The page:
We have demonstrated that propensity scores are a useful tool for analysing randomised studies where pre-specified adjustment for a baseline characteristic is planned. Although modelling the propensity score is often viewed as modelling the treatment allocation process, the process can be viewed as an adjustment for chance imbalance of prognostic variables. Particularly in randomised trials, predictors of outcome can, and should, be included in the (pre-specified) propensity score model in order to account for chance imbalances. In a randomised setting, the propensity score IPTW analysis can be pre-specified in the same way as is performed for other common covariate-adjustment approaches, thereby avoiding biases due to post-hoc modelling decisions.

For continuous outcomes, we have shown that the IPTW estimator has large-sample statistical properties similar to covariate-adjustment via a linear regression model, in scenarios where the linear regression modelling assumptions hold. In our shoulder-pain example, where the linear regression model assumptions appeared to hold, for our moderately-correlated baseline and follow-up measurements of continuous variables, adjustment for the baseline value resulted in between 20% and 25% reduction in variance of the treatment effect estimate using either linear regression or the IPTW estimator. This variance reduction would be greater for variables with higher correlation. However, using an IPTW estimate with the uncorrected standard error could lead to incorrect inference and conclusions being drawn.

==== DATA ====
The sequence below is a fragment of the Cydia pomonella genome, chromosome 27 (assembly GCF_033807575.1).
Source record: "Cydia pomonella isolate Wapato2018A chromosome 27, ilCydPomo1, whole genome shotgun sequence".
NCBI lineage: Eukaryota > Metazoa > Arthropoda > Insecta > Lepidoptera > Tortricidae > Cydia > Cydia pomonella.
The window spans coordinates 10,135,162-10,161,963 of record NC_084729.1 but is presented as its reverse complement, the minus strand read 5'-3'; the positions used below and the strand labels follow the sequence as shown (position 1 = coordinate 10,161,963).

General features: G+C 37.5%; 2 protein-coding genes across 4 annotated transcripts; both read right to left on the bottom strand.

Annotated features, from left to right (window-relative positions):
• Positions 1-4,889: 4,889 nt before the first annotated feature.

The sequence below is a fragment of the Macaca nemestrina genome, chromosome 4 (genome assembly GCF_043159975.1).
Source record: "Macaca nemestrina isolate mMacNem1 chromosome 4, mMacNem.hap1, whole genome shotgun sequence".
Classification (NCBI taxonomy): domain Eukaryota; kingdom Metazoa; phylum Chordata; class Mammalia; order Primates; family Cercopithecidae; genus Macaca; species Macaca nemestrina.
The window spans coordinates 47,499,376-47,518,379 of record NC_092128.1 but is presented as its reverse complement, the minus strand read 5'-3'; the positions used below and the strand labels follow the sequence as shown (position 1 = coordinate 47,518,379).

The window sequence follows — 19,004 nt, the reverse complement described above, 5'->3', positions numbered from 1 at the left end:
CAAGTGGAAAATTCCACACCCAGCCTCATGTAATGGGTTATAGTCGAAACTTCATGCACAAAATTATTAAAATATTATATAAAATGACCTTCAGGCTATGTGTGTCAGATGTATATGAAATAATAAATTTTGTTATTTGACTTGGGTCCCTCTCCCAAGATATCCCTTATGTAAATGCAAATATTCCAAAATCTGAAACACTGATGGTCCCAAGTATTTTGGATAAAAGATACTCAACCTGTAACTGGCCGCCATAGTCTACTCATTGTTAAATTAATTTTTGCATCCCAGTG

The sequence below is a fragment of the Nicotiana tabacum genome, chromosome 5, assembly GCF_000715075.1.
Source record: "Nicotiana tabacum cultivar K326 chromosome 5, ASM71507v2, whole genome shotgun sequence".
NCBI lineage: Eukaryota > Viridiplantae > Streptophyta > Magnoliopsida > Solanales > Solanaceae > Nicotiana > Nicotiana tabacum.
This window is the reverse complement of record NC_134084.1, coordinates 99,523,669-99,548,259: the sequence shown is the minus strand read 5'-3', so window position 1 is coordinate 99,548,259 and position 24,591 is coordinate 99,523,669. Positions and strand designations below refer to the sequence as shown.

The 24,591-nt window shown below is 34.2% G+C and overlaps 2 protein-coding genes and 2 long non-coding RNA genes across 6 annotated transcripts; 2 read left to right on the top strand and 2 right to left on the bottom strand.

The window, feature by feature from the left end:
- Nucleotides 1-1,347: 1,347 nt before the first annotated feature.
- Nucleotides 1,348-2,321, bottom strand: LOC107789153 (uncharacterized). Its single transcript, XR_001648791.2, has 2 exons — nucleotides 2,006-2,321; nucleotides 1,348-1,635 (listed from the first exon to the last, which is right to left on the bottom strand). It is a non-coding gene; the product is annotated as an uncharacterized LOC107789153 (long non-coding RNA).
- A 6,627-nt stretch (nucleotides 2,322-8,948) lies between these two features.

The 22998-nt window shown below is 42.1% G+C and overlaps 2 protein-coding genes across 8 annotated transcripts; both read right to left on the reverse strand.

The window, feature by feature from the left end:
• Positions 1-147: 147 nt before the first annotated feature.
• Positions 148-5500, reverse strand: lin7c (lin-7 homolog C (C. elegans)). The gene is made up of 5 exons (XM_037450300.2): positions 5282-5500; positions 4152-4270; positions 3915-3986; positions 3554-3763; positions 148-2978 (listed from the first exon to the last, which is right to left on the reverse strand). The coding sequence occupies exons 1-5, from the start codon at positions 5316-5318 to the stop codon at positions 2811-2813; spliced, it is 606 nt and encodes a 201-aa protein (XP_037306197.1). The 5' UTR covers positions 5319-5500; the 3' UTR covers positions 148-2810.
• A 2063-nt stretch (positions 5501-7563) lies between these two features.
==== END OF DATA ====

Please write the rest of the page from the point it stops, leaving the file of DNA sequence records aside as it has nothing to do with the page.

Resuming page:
In scenarios where the linear regression model does not hold, for example, where the assumption of a linear relationship between the baseline and outcome measurements is false, the IPTW estimator may be preferable. We are planning future work in which we will examine the relative merits of covariate-adjustment and IPTW in cases where the linear regression model is misspecified.

For binary outcomes, particularly rare binary outcomes, covariate-adjustment on a risk difference or risk ratio scale may not be possible because of instability of these models. Adjustment using the propensity score approach will, conversely, be possible. This is illustrated in our shoulder-pain example and in our previous work on risk differences in observational studies [29]. When analysing the binary outcome of patient perceived improvement, we were able to obtain covariate-adjustment estimates of the risk difference but not the risk ratio. In contrast, adjustment using IPTW was successful in providing an estimate for all three estimands. Convergence will always be achieved with the IPTW estimators because they are simply based on weighted sample means.

When the odds ratio is of interest but adjustment is necessary, the IPTW approach has the advantage of preserving the original estimand, the marginal odds ratio, whereas covariate-adjustment via logistic regression changes the target parameter because of non-collapsibility of the odds ratio. However, further work is required to determine which of these approaches provides the greatest statistical power to detect a treatment effect.